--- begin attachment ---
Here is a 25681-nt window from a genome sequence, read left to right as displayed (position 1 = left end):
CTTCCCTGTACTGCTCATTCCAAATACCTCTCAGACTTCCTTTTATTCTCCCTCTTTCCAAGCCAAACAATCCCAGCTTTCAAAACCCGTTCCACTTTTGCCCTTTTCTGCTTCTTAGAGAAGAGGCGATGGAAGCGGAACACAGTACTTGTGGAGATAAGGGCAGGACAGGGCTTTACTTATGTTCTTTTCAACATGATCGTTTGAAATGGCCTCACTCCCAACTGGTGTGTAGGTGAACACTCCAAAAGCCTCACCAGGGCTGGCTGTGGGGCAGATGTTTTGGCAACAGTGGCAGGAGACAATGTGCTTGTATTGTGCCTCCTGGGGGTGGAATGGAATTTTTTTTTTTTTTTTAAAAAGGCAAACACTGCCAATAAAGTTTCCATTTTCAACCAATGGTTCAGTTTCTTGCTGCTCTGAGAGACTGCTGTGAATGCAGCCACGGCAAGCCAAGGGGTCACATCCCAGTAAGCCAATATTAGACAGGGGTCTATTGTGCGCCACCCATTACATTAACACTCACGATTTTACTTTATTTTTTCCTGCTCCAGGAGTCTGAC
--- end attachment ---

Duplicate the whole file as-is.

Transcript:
Here is a 25681-nt window from a genome sequence, read left to right as displayed (position 1 = left end):
CTTCCCTGTACTGCTCATTCCAAATACCTCTCAGACTTCCTTTTATTCTCCCTCTTTCCAAGCCAAACAATCCCAGCTTTCAAAACCCGTTCCACTTTTGCCCTTTTCTGCTTCTTAGAGAAGAGGCGATGGAAGCGGAACACAGTACTTGTGGAGATAAGGGCAGGACAGGGCTTTACTTATGTTCTTTTCAACATGATCGTTTGAAATGGCCTCACTCCCAACTGGTGTGTAGGTGAACACTCCAAAAGCCTCACCAGGGCTGGCTGTGGGGCAGATGTTTTGGCAACAGTGGCAGGAGACAATGTGCTTGTATTGTGCCTCCTGGGGGTGGAATGGAATTTTTTTTTTTTTTTTAAAAAGGCAAACACTGCCAATAAAGTTTCCATTTTCAACCAATGGTTCAGTTTCTTGCTGCTCTGAGAGACTGCTGTGAATGCAGCCACGGCAAGCCAAGGGGTCACATCCCAGTAAGCCAATATTAGACAGGGGTCTATTGTGCGCCACCCATTACATTAACACTCACGATTTTACTTTATTTTTTCCTGCTCCAGGAGTCTGAC